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Canadian Journal of Public Health

, Volume 108, Issue 4, pp 374–380 | Cite as

Incidence of lower limb amputation in Canada

  • Bita Imam
  • William C. MillerEmail author
  • Heather C. Finlayson
  • Janice J. Eng
  • Tal Jarus
Quantitative Research

Abstract

OBJECTIVES: To determine the Canadian age-adjusted incidence rates of lower limb amputation (LLA) by province, sex, level, and cause of amputation.

METHODS: Data on all hospital discharges associated with LLA from April 1,2006, to March 31,2012, were obtained from the Canadian Institute for Health Information’s Discharge Abstract Database. National and provincial age-adjusted rates were calculated per 100 000 individuals by sex, level, and cause of LLA using the direct method of standardization. The relative risk of LLA in people with diabetes was calculated.

RESULTS: There were a total of 44 430 LLAs performed in Canada over the study years. The number of LLAs increased from 7331 in 2006 to 7708 in 2011. Mean (SD) age was 65.7 (16.6) years, and 68.8% were males. Sixty-five percent of the LLA cases were due to diabetes. The average age-adjusted rate of LLA in Canada was 22.9 per 100000 individuals. The age-adjusted rates declined over the study years. The relative risk of diabetes-related LLAs was 28.9.

CONCLUSION: This study provided the first Canadian national and provincial age-adjusted incidence rates of LLA and a baseline for monitoring and evaluation in the future. Understanding the incidence of LLA is essential to managing preventive and rehabilitation services for this population. Although the age-adjusted LLA incidence rates have decreased, the number of new LLAs has increased. The increase in the number of LLAs has important implications for social and health care costs.

Résumé

OBJECTIFS : Déterminer les taux d’incidence des amputations de membres inférieurs (AMI) rajustés selon l’âge au Canada par province, par sexe, par niveau et par cause d’amputation.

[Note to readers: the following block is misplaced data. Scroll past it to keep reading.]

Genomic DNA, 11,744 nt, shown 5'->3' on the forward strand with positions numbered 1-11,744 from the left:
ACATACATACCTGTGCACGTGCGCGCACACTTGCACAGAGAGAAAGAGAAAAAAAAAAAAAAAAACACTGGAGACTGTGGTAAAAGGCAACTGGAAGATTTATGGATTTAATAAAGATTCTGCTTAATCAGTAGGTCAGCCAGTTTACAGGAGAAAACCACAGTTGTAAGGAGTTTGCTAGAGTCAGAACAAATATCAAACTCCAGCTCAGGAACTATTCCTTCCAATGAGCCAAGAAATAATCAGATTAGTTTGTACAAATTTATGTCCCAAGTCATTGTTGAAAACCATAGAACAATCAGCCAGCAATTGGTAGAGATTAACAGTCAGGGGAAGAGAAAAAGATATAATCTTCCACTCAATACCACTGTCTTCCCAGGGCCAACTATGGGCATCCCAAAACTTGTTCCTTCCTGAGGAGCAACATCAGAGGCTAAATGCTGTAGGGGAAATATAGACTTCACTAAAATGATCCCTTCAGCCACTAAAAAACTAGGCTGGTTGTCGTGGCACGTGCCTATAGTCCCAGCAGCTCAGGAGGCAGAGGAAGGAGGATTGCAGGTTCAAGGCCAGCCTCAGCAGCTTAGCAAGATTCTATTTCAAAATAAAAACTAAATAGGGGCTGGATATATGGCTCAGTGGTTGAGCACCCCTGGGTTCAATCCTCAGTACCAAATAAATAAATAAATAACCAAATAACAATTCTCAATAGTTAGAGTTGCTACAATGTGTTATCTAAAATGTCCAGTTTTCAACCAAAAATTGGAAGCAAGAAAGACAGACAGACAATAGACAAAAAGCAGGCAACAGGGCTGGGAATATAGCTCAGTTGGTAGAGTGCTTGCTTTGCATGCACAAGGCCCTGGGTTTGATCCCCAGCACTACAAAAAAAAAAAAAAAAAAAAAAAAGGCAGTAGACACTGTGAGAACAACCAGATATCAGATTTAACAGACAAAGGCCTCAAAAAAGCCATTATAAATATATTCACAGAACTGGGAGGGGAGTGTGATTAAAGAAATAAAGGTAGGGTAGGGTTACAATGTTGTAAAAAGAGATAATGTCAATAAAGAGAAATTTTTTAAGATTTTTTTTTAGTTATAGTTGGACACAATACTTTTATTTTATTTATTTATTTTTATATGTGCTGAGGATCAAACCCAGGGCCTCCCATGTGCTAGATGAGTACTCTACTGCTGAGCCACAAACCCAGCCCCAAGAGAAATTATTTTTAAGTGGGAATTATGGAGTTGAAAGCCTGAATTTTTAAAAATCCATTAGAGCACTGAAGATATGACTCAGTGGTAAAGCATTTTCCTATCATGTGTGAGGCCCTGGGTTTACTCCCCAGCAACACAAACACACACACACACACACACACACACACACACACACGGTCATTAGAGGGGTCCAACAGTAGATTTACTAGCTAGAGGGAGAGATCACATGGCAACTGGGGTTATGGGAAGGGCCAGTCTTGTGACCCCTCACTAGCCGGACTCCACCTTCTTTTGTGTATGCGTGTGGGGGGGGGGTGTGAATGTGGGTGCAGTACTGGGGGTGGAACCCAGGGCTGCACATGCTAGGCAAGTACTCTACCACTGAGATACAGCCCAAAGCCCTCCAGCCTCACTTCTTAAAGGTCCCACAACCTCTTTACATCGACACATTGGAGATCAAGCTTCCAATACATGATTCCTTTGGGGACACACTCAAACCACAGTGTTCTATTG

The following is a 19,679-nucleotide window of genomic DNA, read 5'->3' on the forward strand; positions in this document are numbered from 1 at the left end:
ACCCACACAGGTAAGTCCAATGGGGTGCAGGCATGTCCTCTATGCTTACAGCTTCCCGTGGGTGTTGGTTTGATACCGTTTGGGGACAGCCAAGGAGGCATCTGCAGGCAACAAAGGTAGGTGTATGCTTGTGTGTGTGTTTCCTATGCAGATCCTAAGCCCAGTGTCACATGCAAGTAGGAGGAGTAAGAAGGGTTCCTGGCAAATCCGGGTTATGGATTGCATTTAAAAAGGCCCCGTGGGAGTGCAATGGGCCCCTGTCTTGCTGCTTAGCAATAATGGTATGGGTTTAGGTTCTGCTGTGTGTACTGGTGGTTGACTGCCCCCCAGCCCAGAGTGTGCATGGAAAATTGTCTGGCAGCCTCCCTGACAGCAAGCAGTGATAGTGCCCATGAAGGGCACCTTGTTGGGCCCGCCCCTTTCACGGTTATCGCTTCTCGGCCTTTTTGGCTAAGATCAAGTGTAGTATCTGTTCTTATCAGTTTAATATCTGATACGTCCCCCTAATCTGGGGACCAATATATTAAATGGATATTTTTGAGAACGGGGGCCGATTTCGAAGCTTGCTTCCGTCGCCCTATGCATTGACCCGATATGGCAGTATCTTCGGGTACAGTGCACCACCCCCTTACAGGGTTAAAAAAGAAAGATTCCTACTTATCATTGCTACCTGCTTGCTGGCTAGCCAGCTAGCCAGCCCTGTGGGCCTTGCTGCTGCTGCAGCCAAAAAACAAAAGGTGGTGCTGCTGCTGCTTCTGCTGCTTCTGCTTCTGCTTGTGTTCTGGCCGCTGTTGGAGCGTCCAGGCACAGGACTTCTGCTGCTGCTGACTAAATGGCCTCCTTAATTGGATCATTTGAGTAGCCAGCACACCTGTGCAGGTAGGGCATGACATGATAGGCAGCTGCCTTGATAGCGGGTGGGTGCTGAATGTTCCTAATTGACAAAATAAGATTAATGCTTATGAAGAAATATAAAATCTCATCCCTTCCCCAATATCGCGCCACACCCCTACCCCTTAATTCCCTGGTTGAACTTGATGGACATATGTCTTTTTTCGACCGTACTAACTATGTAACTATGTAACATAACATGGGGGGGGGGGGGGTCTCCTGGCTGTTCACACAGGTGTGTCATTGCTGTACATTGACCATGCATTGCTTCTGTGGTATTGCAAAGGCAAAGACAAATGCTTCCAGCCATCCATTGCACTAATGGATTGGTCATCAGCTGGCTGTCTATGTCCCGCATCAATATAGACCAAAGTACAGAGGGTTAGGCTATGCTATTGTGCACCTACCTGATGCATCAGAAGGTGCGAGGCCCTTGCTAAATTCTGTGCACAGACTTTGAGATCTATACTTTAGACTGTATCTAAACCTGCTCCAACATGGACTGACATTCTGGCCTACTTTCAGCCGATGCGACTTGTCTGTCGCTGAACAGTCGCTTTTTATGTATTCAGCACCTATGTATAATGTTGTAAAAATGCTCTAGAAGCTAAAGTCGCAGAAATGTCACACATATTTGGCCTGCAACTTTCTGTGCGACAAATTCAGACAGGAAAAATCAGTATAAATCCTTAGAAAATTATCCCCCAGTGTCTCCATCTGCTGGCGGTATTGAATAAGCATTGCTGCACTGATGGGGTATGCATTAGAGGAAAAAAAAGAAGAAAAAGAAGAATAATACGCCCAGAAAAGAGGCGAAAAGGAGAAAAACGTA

MÉTHODE : Les données sur les sorties de l’hôpital associées aux AMI entre le 1er avril 2006 et le 31 mars 2012 proviennent de la Base de données sur les congés des patients de l’Institut canadien d’information sur la santé. Les taux nationaux et provinciaux rajustés selon l’âge ont été calculés pour 100 000 habitants par sexe, par niveau et par cause d’AMI selon la méthode de standardisation directe. Le risque relatif d’AMI chez les personnes diabétiques a aussi été calculé.

RÉSULTATS : En tout, 44 430 AMI ont été effectuées au Canada au cours de la période à l’étude. Le nombre d’AMI a augmenté, passant de 7 331 en 2006 à 7 708 en 2011. L’âge moyen (SD) des patients était de 65,7 ans (16,6), et 68,8 % étaient des hommes. Soixante-cinq p. cent des cas d’AMI étaient dus au diabète. Le taux moyen d’AMI rajusté selon l’âge au Canada était de 22,9 pour 100 000 habitants. Les taux rajustés selon l’âge ont baissé au cours des années de l’étude. Le risque relatif d’AMI liée au diabète était de 28,9.

CONCLUSION : Cette étude est la première à fournir les taux d’incidence des AMI nationaux et provinciaux rajustés selon l’âge au Canada et constitue une base de référence pour en faire le suivi et l’évaluation à l’avenir. Il est essentiel de comprendre l’incidence des AMI pour gérer les services de prévention et de réadaptation dans la population en question. Bien que les taux d’incidence des AMI rajustés selon l’âge aient diminué, le nombre de nouvelles AMI augmente. Cette augmentation a d’importantes répercussions sur les coûts des soins de santé et des services sociaux.

Key Words

Incidence epidemiology amputation diabetes Canada 

Mots Clés

Incidence épidémiologie amputation diabète Canada 

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Copyright information

© The Canadian Public Health Association 2017

Authors and Affiliations

  • Bita Imam
    • 1
  • William C. Miller
    • 1
    • 2
    Email author
  • Heather C. Finlayson
    • 3
  • Janice J. Eng
    • 1
    • 4
  • Tal Jarus
    • 1
    • 2
  1. 1.Graduate Program in Rehabilitation SciencesUniversity of British ColumbiaVancouverCanada
  2. 2.Department of Occupational Science and Occupational TherapyUniversity of British ColumbiaVancouverCanada
  3. 3.Division of Physical Medicine and RehabilitationUniversity of British ColumbiaVancouverCanada
  4. 4.Department of Physical TherapyUniversity of British ColumbiaVancouverCanada

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